Oldboy 2013: A Spike Lee Film

Directed by Spike Lee, Oldboy is a “re-imagineing” of a beloved Korean film by the same name. This is the story of Joe Doucett, played by Josh Brolin. Joe is a functioning alcoholic who wakes up to find himself locked in what appears to be a hotel room and he is never given a reason for this imprisonment. Without human interaction, Joe suffers hallucinations and ends up making a “friend” by using his blood to draw a face on his pillow case. His only “interaction” with the outside world is through the television. It’s through this that he learns of his ex wife’s brutal rape and murder, leaving his three year old daughter an orphan. According to a popular crime show, Joe is, indisputably, the perpetrator of this crime and has simply disappeared. Years later, this crime show does a follow up on Mia, Joe’s daughter.  It’s this moment that drives Joe to overcome his drinking problem and begin training himself mentally and physically to escape and find Mia so he can tell her that he didn’t commit the crime, ask for forgiveness for being a poor father and atone for the past. The day Joe plans on escaping is the day that he wakes up inside of a travel case in the middle of an empty field. He is dressed in a black suit and has been given sunglasses, money and an iPhone.

From here on out, this is the story of Joe seeking the answers to who locked him up for twenty years and why? It’s clear that this “game” is being controlled by a strange man played by Sharlto Copley (District 9)and he seems to be receiving a great deal of joy out of tormenting Joe. As Joe tries to put the puzzle pieces together, he comes across Marie (Elizabeth Olsen) a young woman who can’t resist a lost cause. She ends up helping Joe try to find the answers that he’s looking for. As he  embarks on his one man vengeance tour, we are treated to some pretty spectacular fight scenes and an especially gruesome torture scene. The gore is fantastic; there’s just enough and it looks good. Brolin has done a magnificent job of altering his physique for this film. He starts out as a doughy alcoholic and transforms into a lean, mean killing machine.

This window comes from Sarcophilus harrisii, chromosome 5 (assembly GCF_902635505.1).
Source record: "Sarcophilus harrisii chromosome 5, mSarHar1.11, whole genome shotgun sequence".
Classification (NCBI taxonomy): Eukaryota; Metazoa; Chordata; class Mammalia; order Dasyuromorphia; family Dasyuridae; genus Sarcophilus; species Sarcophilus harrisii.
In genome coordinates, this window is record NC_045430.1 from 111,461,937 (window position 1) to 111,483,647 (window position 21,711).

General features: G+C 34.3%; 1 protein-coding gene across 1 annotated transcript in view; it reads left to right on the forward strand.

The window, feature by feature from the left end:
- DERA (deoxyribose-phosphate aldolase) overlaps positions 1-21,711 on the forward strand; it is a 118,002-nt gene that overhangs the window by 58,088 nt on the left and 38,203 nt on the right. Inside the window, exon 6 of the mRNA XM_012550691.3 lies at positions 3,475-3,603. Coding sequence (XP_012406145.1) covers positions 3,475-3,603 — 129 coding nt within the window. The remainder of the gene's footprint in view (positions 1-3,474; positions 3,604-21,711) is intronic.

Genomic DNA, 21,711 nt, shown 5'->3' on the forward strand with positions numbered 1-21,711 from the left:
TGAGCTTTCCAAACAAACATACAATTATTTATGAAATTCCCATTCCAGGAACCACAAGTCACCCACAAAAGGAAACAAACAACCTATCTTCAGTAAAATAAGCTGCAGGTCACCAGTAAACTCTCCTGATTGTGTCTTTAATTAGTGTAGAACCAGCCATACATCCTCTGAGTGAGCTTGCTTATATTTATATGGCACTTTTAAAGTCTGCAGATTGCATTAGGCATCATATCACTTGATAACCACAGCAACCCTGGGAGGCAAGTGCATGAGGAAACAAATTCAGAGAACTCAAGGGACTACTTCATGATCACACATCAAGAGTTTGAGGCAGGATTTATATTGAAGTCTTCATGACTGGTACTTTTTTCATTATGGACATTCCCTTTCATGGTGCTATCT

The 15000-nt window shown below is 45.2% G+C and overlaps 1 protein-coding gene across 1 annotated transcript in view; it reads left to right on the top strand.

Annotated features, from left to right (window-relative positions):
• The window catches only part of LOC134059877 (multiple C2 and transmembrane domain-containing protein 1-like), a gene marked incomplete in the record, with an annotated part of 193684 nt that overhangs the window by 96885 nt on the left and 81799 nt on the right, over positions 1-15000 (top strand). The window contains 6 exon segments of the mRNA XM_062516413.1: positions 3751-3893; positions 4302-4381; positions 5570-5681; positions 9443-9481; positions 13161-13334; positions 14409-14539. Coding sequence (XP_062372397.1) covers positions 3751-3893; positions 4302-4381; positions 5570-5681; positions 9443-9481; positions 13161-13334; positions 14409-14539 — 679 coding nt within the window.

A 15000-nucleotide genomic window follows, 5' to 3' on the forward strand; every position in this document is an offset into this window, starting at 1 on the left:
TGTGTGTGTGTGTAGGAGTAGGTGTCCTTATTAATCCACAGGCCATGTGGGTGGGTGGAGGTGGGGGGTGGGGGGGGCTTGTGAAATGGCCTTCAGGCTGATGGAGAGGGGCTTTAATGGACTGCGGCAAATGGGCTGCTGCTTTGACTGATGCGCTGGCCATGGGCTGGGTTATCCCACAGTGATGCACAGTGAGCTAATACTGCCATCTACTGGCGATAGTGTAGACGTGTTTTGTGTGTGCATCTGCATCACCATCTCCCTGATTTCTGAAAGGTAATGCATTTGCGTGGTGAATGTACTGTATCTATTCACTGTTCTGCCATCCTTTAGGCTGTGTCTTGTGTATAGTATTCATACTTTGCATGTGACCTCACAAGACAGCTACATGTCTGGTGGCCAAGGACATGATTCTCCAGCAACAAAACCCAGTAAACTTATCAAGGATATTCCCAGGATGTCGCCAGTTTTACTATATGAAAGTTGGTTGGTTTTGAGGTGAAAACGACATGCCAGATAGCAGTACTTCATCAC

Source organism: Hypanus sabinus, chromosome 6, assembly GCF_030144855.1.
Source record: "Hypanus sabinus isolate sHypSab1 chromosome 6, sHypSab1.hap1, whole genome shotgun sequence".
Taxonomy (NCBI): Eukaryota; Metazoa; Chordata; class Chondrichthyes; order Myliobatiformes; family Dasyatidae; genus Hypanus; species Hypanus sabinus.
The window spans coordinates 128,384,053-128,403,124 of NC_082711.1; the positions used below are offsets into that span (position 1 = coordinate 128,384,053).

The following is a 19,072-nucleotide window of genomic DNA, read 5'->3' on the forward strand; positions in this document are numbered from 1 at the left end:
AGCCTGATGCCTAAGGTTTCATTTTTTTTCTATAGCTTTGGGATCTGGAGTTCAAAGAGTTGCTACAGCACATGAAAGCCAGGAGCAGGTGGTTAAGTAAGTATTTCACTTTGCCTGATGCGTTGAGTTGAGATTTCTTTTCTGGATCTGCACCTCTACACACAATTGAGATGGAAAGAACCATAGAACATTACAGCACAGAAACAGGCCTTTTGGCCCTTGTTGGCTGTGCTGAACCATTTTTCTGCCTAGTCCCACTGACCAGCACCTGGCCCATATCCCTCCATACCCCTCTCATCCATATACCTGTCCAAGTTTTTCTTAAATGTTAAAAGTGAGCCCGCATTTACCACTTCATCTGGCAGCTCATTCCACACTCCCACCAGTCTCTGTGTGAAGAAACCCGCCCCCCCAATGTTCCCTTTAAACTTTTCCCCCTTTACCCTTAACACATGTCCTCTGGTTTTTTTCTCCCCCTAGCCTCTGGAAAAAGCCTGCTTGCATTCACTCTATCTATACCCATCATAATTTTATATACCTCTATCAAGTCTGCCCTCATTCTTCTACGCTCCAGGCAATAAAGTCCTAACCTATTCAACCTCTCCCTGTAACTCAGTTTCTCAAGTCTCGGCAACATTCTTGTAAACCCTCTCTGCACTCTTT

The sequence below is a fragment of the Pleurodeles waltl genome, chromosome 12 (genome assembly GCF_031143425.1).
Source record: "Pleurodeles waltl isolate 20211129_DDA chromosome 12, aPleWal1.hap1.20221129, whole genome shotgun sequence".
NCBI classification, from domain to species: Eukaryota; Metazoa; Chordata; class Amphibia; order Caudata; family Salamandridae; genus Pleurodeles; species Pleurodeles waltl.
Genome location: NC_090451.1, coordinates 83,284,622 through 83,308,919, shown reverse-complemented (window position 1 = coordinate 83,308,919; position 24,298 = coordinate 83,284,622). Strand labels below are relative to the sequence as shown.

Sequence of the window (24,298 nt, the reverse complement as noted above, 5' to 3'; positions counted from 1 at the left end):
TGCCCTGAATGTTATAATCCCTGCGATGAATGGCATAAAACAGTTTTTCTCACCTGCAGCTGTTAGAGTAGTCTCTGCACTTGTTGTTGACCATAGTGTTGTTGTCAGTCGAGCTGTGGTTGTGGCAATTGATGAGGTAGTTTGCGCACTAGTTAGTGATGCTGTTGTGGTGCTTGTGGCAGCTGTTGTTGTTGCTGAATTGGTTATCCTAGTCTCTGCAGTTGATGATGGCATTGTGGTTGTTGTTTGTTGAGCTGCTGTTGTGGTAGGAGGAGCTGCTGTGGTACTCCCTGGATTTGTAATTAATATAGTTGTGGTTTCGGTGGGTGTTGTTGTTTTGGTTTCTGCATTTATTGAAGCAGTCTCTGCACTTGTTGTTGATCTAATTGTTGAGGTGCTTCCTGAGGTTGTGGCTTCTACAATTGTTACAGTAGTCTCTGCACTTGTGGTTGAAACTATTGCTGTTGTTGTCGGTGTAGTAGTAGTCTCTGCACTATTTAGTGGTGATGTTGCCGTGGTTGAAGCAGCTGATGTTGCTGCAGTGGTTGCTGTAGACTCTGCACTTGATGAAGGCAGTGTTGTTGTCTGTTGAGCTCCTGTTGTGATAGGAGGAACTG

This is a story that has a deliciously wicked twist at the end and it would be  blasphemy to ruin it. All you really need to know going into this movie is that  Brolin delivers an amazing performance, Copley  is delightfully slimy and evil, Olsen does a lot with a role that lacks depth and Samuel L. Jackson delivers as usual. Whatever your preconceived  notions of a “Spike Lee Joint” may be, put them aside because this is a “Spike Lee Film” and he definitely worked out of his normal zone. The movie looks great, has beautiful colors, lovely visuals and the atmosphere successfully creates a constant feeling of dread and anticipation.  This is a tale of revenge and deep seeded hatred. All of the actors do a wonderful job, the story is exceptionally engaging and builds to an incredible climax that you will never see coming.